With a mature market, declining voice revenues and now the economic downturn, the argument for European mobile network operators (MNOs) to share their networks has never been stronger. Although there have been several network-sharing initiatives, what is needed is a more coherent commercial and regulatory framework across the EU to make network sharing the norm rather than the exception.
Apart from the need to achieve nationwide roaming, lowering capex and opex cost is the primary reason for MNOs to share their network infrastructure. Several MNOs have already signed such network-sharing deals. These could be just a wholesale roaming deal, sharing of passive network infrastructure such as cell sites or sharing their radio access networks (RANs).
Indeed, earlier this week, there were press reports that Orange and Vodafone are about to expand their existing partnership deal in the UK. If this does go ahead soon, it will help Vodafone in its quest to slash Â£1 billion ($1.52 billion) from its costs. Similarly, since December 2007, T-Mobile UK and 3 UK have had a partnership where they share access to their RANs in the UK as part of their cost-cutting measures. Vodafone and TIM have also been sharing their passive network infrastructure in Italy, and they signed a six-year renewal deal in November 2007.
Most European markets now have 99% 2G coverage, with 3G coverage fast approaching that figure too. In some places, MNOs spend money running cell sites that are hardly used. Even in heavy traffic locations such as city centers MNOs could save money, especially on their energy bills, by switching off some cell sites at nights or weekends.
By sharing networks in these locations, MNOs are also able to slash their rental costs. Environmentally, it is also the sensible thing to do.
In Europe, while roaming deals are generally allowed and passive network sharing encouraged, the situation for RAN sharing is less clear. Would regulators tolerate it‾ Do competition laws allow it‾ Is it a violation of license conditions‾ Previously, EU regulators could mandate mobile network sharing under the market for call access and regulation (Market 15).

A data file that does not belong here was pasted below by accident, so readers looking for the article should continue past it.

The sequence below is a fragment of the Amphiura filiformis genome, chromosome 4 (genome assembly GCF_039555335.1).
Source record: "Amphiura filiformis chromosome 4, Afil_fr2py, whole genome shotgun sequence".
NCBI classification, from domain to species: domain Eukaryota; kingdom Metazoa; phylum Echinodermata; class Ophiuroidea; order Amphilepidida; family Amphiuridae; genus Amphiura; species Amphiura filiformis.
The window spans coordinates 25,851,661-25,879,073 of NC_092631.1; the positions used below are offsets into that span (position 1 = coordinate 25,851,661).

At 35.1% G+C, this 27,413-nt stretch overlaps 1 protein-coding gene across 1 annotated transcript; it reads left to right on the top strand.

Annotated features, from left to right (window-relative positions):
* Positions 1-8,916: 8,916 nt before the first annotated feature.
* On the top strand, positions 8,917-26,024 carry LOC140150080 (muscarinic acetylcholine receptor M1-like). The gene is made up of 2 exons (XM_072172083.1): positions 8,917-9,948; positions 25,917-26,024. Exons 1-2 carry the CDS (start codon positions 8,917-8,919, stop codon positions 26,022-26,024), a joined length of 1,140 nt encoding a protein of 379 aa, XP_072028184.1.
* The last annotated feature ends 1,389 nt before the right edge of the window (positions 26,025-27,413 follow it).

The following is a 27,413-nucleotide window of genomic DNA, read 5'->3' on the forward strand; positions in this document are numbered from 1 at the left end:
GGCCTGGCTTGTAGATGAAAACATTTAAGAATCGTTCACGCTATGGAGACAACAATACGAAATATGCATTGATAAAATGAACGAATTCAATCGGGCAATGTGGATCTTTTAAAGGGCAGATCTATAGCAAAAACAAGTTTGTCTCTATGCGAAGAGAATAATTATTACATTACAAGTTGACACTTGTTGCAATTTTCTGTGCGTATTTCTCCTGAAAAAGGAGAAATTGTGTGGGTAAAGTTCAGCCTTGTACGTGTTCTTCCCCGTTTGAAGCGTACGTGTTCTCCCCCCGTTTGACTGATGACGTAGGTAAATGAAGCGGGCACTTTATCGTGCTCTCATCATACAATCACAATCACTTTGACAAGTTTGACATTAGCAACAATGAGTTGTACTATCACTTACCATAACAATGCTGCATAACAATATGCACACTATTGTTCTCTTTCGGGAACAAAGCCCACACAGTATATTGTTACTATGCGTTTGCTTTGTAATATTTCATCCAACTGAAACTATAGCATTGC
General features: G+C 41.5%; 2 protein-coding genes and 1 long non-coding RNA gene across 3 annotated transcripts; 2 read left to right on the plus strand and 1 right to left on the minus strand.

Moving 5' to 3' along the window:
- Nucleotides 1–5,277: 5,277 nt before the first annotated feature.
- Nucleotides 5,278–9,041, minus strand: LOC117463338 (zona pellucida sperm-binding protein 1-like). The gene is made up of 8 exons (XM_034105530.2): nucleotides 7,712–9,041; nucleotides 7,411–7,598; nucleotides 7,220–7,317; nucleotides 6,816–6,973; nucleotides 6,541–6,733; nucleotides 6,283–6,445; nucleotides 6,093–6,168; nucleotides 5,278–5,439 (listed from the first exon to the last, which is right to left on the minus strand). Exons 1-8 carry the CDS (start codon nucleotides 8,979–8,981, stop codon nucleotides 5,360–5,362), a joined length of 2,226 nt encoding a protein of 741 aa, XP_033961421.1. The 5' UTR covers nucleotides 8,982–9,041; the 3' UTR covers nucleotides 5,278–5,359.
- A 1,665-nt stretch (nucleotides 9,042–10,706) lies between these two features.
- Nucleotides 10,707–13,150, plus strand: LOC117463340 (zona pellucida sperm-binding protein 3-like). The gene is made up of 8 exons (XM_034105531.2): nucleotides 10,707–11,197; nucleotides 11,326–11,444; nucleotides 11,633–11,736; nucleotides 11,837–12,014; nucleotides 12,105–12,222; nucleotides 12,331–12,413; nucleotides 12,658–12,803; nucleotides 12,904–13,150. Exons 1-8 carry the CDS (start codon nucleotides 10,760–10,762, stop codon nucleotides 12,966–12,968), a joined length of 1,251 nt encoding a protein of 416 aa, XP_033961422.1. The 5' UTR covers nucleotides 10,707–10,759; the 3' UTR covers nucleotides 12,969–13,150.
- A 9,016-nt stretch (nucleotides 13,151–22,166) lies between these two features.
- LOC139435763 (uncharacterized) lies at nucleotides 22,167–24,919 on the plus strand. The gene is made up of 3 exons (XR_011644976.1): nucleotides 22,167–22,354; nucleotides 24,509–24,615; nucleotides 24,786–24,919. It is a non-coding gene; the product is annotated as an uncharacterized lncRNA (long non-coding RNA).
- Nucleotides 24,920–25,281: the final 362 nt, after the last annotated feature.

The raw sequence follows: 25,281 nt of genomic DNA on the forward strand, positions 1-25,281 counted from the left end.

However, since ex-ante regulation was removed from Market 15 in November 2007, there is almost no clear-cut EU-wide mechanism on how network sharing ought to be pursued. Most of the network-sharing deals in Europe have been treated on a case-by-case basis, and MNOs are left to initiate and push through with the process on their own.
What is needed is a coherent EU-wide directive on network sharing by regulators. It should be clear to MNOs that the same conditions will prevail across the region whenever and wherever they want to share their networks.
Most licenses were issued with coverage stipulations, and now that the mobile network is already ubiquitous those coverage demands for every MNO ought to be relaxed, especially in the 2G domain.
Such regulatory clarity will encourage MNOs to see network sharing as an evolutionary strategy rather than a radical move. Indeed, MNOs have commercial expediencies to strive for in network sharing.
With the credit crunch likely to hit them, network sharing should form part of every MNO's cost-saving measures. And with the constant pressure to be environmentally friendly, network sharing has a double-whammy effect.
Whether the approach is to rent capacity, like Yoigo does with Vodafone in Spain, or to pull together their separate networks, like T-Mobile and 3 do in the UK, there are convincing examples that network sharing works. The majority of the major network-sharing deals involve 3G too. Tele2 and TeliaSonera have shared their 3G networks in Sweden since inception in 2001.
If 3G coverage has not been impeded by network sharing, then any future spectrum licensing ought to encourage network sharing from the start, and maybe put less emphasis on infrastructural competition.
Emeka Obiodu, senior analyst